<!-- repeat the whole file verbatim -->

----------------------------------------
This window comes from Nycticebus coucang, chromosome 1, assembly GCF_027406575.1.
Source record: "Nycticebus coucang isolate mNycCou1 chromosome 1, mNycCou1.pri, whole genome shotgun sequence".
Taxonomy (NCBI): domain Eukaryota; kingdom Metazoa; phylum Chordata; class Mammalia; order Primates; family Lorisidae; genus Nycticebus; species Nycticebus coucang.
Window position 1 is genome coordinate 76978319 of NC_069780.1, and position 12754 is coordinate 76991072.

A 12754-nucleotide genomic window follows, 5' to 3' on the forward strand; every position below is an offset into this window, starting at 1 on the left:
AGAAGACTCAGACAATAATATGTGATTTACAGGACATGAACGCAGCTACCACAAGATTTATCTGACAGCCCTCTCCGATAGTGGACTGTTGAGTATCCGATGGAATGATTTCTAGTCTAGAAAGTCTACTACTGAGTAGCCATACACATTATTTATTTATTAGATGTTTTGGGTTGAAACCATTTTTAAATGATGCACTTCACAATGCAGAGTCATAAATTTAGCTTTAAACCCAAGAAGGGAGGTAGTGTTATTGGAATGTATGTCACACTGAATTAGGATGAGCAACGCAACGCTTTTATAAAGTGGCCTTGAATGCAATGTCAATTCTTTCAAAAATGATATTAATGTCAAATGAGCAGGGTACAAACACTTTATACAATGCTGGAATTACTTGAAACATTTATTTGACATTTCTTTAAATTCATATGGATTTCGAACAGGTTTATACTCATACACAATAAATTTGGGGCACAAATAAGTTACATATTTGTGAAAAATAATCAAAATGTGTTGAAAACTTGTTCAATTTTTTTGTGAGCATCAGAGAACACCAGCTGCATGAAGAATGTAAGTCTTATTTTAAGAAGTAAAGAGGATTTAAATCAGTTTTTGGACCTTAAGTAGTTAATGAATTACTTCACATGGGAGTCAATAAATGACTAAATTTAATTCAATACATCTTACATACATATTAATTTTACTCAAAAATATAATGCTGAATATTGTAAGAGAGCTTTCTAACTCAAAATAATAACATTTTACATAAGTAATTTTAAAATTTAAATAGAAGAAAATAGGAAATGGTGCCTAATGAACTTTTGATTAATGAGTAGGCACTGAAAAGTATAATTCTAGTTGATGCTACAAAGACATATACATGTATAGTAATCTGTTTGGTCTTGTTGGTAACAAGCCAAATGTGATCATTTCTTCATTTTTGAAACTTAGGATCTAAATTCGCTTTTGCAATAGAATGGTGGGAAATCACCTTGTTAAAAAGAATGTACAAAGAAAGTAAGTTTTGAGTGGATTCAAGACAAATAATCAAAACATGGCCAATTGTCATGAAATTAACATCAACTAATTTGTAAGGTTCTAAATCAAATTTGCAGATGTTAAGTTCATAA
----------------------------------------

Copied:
This window comes from Nycticebus coucang, chromosome 1, assembly GCF_027406575.1.
Source record: "Nycticebus coucang isolate mNycCou1 chromosome 1, mNycCou1.pri, whole genome shotgun sequence".
Taxonomy (NCBI): domain Eukaryota; kingdom Metazoa; phylum Chordata; class Mammalia; order Primates; family Lorisidae; genus Nycticebus; species Nycticebus coucang.
Window position 1 is genome coordinate 76978319 of NC_069780.1, and position 12754 is coordinate 76991072.

A 12754-nucleotide genomic window follows, 5' to 3' on the forward strand; every position below is an offset into this window, starting at 1 on the left:
AGAAGACTCAGACAATAATATGTGATTTACAGGACATGAACGCAGCTACCACAAGATTTATCTGACAGCCCTCTCCGATAGTGGACTGTTGAGTATCCGATGGAATGATTTCTAGTCTAGAAAGTCTACTACTGAGTAGCCATACACATTATTTATTTATTAGATGTTTTGGGTTGAAACCATTTTTAAATGATGCACTTCACAATGCAGAGTCATAAATTTAGCTTTAAACCCAAGAAGGGAGGTAGTGTTATTGGAATGTATGTCACACTGAATTAGGATGAGCAACGCAACGCTTTTATAAAGTGGCCTTGAATGCAATGTCAATTCTTTCAAAAATGATATTAATGTCAAATGAGCAGGGTACAAACACTTTATACAATGCTGGAATTACTTGAAACATTTATTTGACATTTCTTTAAATTCATATGGATTTCGAACAGGTTTATACTCATACACAATAAATTTGGGGCACAAATAAGTTACATATTTGTGAAAAATAATCAAAATGTGTTGAAAACTTGTTCAATTTTTTTGTGAGCATCAGAGAACACCAGCTGCATGAAGAATGTAAGTCTTATTTTAAGAAGTAAAGAGGATTTAAATCAGTTTTTGGACCTTAAGTAGTTAATGAATTACTTCACATGGGAGTCAATAAATGACTAAATTTAATTCAATACATCTTACATACATATTAATTTTACTCAAAAATATAATGCTGAATATTGTAAGAGAGCTTTCTAACTCAAAATAATAACATTTTACATAAGTAATTTTAAAATTTAAATAGAAGAAAATAGGAAATGGTGCCTAATGAACTTTTGATTAATGAGTAGGCACTGAAAAGTATAATTCTAGTTGATGCTACAAAGACATATACATGTATAGTAATCTGTTTGGTCTTGTTGGTAACAAGCCAAATGTGATCATTTCTTCATTTTTGAAACTTAGGATCTAAATTCGCTTTTGCAATAGAATGGTGGGAAATCACCTTGTTAAAAAGAATGTACAAAGAAAGTAAGTTTTGAGTGGATTCAAGACAAATAATCAAAACATGGCCAATTGTCATGAAATTAACATCAACTAATTTGTAAGGTTCTAAATCAAATTTGCAGATGTTAAGTTCATAA